Getting a Car in Kazakhstan
A dear friend of mine recently bought a car here and I do occasionally get emails about driving in Kazakhstan for foreigners, so here is a basic rundown of what you need to do to register a new car. Buying a car wasn’t that much different from buying a car in the States. However one big shock I had was that no one let us test drive the car before buying it. I assume they were afraid we’d steal it but it was a bit inconvenient since the only cars I’d driven before coming to KZ were American models and I didn’t want to buy an American car here-I wasn’t sure I could find a good mechanic who knew US-built car. So we had to rely on recommendations of friends and family (see earlier post and comment about communal living in KZ).
- License: We got conflicting stories about licensing. On the one hand we were told I could drive on my US license if I had a notarized translation. On the other hand, I was told I needed an international license. I ended up doing both. The international license is easy to get in your home country, and when police threaten to take your license away, it’s not a big deal to get another one. The bit about organ donations on US licenses did confuse the translator here so she ended up not translating that bit.
- Tech Control: All cars, even new ones, do have to go through technical inspections. For a new car, it’s not too bad, just a rubber stamp. But you still have to go to the Tech Control site and wait in an extremely long line. And we had to try several times as they seem to close at random or suddenly declare they aren’t taking more customers that day.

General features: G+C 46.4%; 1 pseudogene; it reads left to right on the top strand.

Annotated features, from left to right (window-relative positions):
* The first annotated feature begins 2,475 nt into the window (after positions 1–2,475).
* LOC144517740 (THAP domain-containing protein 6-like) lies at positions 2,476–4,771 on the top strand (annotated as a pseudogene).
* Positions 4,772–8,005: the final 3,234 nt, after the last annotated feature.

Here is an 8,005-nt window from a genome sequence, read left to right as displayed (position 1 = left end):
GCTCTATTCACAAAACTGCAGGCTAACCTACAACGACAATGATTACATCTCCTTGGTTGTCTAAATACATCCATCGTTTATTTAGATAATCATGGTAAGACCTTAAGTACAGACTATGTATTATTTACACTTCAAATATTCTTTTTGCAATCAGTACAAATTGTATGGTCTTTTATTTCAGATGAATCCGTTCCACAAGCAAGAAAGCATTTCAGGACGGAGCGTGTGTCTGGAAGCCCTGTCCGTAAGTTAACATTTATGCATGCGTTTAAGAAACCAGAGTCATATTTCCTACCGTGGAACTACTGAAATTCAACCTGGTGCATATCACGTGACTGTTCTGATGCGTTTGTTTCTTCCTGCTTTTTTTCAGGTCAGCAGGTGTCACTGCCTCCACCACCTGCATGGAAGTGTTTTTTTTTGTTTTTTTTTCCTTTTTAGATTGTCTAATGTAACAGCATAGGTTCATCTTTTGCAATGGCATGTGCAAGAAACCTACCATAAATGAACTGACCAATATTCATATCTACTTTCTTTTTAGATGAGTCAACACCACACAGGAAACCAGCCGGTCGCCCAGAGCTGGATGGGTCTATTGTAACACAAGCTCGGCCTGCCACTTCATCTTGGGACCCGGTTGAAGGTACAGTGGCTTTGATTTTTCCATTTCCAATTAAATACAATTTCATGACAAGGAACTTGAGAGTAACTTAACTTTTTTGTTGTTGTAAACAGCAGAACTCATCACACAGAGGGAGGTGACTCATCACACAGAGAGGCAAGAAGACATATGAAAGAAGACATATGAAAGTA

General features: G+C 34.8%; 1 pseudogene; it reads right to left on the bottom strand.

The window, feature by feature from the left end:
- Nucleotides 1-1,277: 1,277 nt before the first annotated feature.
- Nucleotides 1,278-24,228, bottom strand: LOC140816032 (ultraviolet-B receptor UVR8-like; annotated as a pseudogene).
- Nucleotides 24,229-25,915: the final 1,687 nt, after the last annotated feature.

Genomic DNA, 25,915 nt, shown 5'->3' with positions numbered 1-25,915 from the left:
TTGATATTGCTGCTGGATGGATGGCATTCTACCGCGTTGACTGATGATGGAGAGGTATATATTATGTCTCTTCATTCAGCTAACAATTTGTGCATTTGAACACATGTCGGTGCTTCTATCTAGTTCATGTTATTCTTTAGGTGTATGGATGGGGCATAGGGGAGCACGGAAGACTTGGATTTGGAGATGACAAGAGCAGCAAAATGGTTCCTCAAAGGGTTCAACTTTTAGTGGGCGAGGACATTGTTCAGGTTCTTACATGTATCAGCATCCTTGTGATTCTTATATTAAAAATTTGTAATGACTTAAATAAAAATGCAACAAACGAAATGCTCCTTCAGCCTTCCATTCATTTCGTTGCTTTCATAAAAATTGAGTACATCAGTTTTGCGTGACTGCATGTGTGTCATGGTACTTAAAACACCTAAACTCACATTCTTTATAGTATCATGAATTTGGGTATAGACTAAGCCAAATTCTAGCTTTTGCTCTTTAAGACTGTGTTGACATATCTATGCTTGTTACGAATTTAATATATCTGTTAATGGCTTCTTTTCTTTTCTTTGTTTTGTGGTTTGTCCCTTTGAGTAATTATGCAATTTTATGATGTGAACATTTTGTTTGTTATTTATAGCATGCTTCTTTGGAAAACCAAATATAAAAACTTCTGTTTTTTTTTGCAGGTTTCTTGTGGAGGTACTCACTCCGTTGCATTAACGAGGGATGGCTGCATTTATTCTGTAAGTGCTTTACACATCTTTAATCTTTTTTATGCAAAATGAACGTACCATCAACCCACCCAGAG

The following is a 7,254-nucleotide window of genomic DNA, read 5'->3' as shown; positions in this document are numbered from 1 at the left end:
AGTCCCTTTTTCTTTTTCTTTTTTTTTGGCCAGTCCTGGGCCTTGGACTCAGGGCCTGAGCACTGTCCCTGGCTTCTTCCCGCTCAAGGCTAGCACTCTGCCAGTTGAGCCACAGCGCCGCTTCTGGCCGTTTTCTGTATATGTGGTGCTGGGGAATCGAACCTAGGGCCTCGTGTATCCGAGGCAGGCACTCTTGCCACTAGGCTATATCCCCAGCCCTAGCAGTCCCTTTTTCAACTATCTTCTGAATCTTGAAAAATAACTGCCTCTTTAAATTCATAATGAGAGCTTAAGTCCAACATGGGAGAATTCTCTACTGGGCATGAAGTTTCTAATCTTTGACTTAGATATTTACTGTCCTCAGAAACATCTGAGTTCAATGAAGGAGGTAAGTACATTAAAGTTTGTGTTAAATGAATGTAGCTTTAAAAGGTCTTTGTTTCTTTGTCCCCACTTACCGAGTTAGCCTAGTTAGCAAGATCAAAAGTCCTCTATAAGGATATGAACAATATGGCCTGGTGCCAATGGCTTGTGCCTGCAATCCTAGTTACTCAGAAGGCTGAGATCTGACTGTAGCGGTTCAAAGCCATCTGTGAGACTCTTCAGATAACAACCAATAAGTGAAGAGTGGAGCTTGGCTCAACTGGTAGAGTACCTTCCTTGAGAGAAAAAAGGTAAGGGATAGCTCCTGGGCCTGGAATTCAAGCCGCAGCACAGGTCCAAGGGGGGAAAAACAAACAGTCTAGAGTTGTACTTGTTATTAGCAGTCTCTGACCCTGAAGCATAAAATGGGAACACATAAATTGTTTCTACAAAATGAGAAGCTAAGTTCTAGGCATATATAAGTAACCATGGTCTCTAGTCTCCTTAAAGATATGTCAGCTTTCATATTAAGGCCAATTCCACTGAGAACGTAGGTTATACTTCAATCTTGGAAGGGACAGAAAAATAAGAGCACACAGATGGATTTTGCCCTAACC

- Insurance: The cheapest auto insurance is the state minimum, 10000 tenge a year. Doesn’t matter how old you are or what kind of car you drive. No idea if there is other insurance available. The few crashes I, or my friends, have been involved in were settled informally with an exchange of cash or in one case, I followed the other driver (clearly at fault) to a mechanic, where he just paid the mechanic directly.
- Dovernost: No idea how to translate that into English but apparently every driver of the car, besides the owner, needs a notarized document from the owner saying that the owner allows this person to drive the car. And of course you have to set a time limit, so eventually you have to do it again. Without that, I’m told, police will assume the car was stolen and then you are in big trouble.
- Medical Exam: Drivers have to go through a very thorough medical exam, including a psychologist, a drug test, and a dermatologist (no idea why!). While the exam itself wasn’t a problem as I am in perfect health of course, the going around to different clinics, waiting for doctors and keeping people from cutting in line was the usual pain that going to public clinics always is.
Other than the tedious registration process, there aren’t too many problems driving here as a foreigner. Although it shocks some locals, I have almost never been pulled over by the police for no reason. Sometimes the reasons seem a bit silly (driving a dirty car is apparently technically against the law), but except for one morning when a persistent officer insisted I must be drunk for no particular reason, every time I’ve been pulled over I did in fact violate the rules. And usually admitting my guilt and explaining why I did it has gotten me out of any fine.
Any other suggestions for drivers in KZ?